x Abu Dhabi, UAEFriday 28 July 2017

Fifth-place Nico Hulkenberg the true star of Italian Grand Prix

To finish fifth and behind the Red Bulls and Ferraris was a great effort, and proves he is destined for more in a good car, writes Graham Caygill.

A fifth-place show in a poor car and competing with stalwarts means Sauber's Nico Hulkenberg has a bright future ahead of him. Alexander Klein / AFP
A fifth-place show in a poor car and competing with stalwarts means Sauber's Nico Hulkenberg has a bright future ahead of him. Alexander Klein / AFP

It would be easy to overlook the best drive of the race in Italy.

Sebastian Vettel provided his latest consummate display of mistake-free artistry at the front in his Red Bull Racing car, and the question now is when, rather than if, the German claims his fourth successive championship.

Fernando Alonso again extracted from his Ferrari everything it had to give to take second ahead of the second Red Bull, and Lewis Hamilton and Kimi Raikkonen both charged hard through the pack after suffering problems, overtaking numerous cars, as they finished ninth and 11th, respectively.

But Nico Hulkenberg, was the real star of the show at Monza.

To finish fifth and be the best of the rest behind the Red Bulls and Ferraris was a fantastic effort, and demonstrated once again that the German driver is more than a little good and deserves to be driving much better machinery than what he has had to put up with thus far in his Fomula One career.

The sign of a great driver is maximising their opportunities.

Hulkenberg has had few chances to shine since joining Sauber this season, with the Swiss team taking a step backwards in performance as they struggle with finances after an impressive 2012 that had seen the team score four podium finishes.

The fact Hulkenberg, 26, had seven points from the first 11 races, which were all the points won in the name of Sauber, with Esteban Gutierrez pointless, illuminates the disappointing year it has been for him.

But then something clicked with the C32 chassis at Monza.

The Ferrari-powered car appeared more agreeable around the long straights and chicanes than elsewhere.

It would be easy to credit Hulkenberg's form to Sauber simply having a better car, but Gutierrez failed to get out of the first part of qualifying, and was more than half-a-second off his teammate.

This was all about Hulkenberg. His qualifying lap of one minute, 24.065 seconds was superb and gave him the third spot on the grid, with only the Red Bulls of Vettel and Mark Webber quicker.

Notably, Hulkenberg was the only driver in the top seven to do just one flying lap in the final part of qualifying, so he had no margin for error, yet still outperformed everyone who was not Vettel or Webber.

Putting together one super lap was impressive, but to do it 53 times in the race?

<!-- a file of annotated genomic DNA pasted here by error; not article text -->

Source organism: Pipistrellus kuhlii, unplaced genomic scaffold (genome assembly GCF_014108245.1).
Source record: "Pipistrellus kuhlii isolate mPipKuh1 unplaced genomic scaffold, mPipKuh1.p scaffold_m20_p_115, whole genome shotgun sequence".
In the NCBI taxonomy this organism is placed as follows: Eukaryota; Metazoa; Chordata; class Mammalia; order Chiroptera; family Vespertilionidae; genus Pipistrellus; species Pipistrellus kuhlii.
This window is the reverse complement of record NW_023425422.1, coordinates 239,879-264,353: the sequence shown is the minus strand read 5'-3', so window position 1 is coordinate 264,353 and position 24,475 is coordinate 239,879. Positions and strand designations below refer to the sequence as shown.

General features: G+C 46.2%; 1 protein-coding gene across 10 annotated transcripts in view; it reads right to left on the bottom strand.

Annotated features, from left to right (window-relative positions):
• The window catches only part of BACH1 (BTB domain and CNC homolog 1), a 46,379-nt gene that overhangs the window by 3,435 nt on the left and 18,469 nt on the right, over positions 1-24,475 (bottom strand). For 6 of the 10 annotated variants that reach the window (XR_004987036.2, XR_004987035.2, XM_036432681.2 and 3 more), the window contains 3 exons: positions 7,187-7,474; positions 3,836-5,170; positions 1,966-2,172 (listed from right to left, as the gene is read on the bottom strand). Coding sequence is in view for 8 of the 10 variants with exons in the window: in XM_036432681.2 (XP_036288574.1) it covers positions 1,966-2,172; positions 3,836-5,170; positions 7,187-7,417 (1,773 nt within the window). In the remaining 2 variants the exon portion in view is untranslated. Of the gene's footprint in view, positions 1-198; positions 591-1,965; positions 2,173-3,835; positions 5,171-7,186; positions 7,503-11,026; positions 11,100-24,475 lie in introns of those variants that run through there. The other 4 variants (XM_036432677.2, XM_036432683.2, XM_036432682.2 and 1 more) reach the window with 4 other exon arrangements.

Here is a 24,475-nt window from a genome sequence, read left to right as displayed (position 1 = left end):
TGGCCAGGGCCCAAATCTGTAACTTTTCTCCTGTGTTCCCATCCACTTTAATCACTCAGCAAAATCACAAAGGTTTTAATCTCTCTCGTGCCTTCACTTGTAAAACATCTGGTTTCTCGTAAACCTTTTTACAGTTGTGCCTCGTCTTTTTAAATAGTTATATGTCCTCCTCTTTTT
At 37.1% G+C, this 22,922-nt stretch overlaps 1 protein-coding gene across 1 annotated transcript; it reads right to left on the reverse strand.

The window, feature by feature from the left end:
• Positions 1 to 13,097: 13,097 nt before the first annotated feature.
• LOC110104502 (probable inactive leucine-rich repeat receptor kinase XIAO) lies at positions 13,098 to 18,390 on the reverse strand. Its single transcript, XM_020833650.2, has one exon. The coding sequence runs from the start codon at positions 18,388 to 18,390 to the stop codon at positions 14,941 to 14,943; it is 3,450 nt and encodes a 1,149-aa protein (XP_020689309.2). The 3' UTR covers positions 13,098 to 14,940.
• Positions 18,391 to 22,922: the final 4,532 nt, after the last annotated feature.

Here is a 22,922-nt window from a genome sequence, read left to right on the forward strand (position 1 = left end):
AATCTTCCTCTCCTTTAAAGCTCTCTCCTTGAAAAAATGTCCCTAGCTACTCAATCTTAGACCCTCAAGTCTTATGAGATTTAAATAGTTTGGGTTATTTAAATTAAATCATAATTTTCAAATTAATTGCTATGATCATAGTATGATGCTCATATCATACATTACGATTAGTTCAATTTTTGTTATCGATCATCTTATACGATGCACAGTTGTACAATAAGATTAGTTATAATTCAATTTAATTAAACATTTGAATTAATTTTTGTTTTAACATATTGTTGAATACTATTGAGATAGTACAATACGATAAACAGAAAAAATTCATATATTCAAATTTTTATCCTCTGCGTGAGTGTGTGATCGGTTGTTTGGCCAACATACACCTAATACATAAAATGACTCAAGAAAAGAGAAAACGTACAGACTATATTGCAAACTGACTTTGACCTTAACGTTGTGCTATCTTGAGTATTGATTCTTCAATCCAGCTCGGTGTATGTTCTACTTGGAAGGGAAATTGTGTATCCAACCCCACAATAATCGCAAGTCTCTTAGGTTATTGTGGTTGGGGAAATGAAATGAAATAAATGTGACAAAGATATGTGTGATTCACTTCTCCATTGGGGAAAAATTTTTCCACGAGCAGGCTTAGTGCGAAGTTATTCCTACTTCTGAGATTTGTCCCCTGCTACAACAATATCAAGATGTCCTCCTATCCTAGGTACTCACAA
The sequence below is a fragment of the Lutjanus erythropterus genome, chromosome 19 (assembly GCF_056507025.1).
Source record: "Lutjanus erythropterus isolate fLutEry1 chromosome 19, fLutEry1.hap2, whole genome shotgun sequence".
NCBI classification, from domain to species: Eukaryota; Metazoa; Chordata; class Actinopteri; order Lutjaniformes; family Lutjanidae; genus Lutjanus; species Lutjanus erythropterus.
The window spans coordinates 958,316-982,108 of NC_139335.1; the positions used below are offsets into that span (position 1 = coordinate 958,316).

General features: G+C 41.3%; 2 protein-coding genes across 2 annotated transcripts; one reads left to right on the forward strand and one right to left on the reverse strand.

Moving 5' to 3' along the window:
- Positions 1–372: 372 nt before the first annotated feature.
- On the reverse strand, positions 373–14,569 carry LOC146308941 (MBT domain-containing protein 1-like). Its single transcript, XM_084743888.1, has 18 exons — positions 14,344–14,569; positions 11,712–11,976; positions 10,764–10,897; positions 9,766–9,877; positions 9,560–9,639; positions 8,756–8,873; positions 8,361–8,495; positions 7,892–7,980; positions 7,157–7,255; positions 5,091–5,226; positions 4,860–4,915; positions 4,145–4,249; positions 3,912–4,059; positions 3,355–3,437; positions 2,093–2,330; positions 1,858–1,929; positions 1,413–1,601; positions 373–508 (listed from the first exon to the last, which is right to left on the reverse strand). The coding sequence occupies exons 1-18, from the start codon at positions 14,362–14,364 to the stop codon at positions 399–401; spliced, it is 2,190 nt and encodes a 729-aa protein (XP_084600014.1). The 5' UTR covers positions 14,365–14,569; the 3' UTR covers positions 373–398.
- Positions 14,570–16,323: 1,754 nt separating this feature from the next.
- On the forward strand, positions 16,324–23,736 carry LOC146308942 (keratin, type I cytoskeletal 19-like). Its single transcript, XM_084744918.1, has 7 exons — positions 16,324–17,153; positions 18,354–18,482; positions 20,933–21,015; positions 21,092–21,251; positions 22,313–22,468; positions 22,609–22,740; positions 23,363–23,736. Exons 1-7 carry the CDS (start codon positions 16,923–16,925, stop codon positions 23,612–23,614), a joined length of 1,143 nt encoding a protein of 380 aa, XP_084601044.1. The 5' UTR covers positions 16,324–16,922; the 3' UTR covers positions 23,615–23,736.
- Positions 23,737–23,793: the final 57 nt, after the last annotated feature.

A tough ask, but Hulkenberg, once he had recovered from a slow start that saw him fall behind the Ferraris going into the first corner, slotted into fifth place, and that is where he would still be, come the end of the race.

Not obviously spectacular, but beating both Mercedes-GP cars, Lotuses, McLaren-Mercedes and Force Indias in a car that is eighth in the constructors' championship was proof of a fantastic peformance. It really should not come as a surprise.

Hulkenberg has never had a race-winning car in F1 since he made his debut with Williams, in 2010.

But in the wet of Brazil in that season he took an average Williams and put it on pole position.

Last season, again in Brazil, he capitalised on mixed conditions to run at the front with the McLarens in his Force India.

Yes, he spoilt that performance by spinning into Hamilton while fighting for first, but the fact he was even in the position to be challenging for a victory in a middle-of-the-field car should not be lost.

Hulkenberg shone in the second half of last season as he consistently outperformed Paul di Resta and it did look as if a top drive awaited him. But McLaren chose Sergio Perez and Ferrari decided to stick with Felipe Massa, meaning Hulkenberg missed out and instead made the move to Sauber, which in hindsight has proven to be a backwards step.

But 12 months on, a similar situation has presented itself. Hulkenberg is in contention along with Massa and Raikkonen for the second Ferrari seat, and there is also a link with Lotus.

Ferrari would be the ideal scenario, but the speculation in Italy is that Raikkonen is favourite to return to Ferrari, where he won his sole world title, in 2007.

If Raikkonen does end up back at Ferrari then that opens up his seat at Lotus, and a team that have won once in 2013 and challenged at the front regularly would still be a step up for Hulkenberg.

His talent deserves better than what he has at present and hopefully he will have that come next year.

Great drivers can still make a difference in F1. Hulkenberg demonstrated that on Sunday.

gcaygill@thenational.ae

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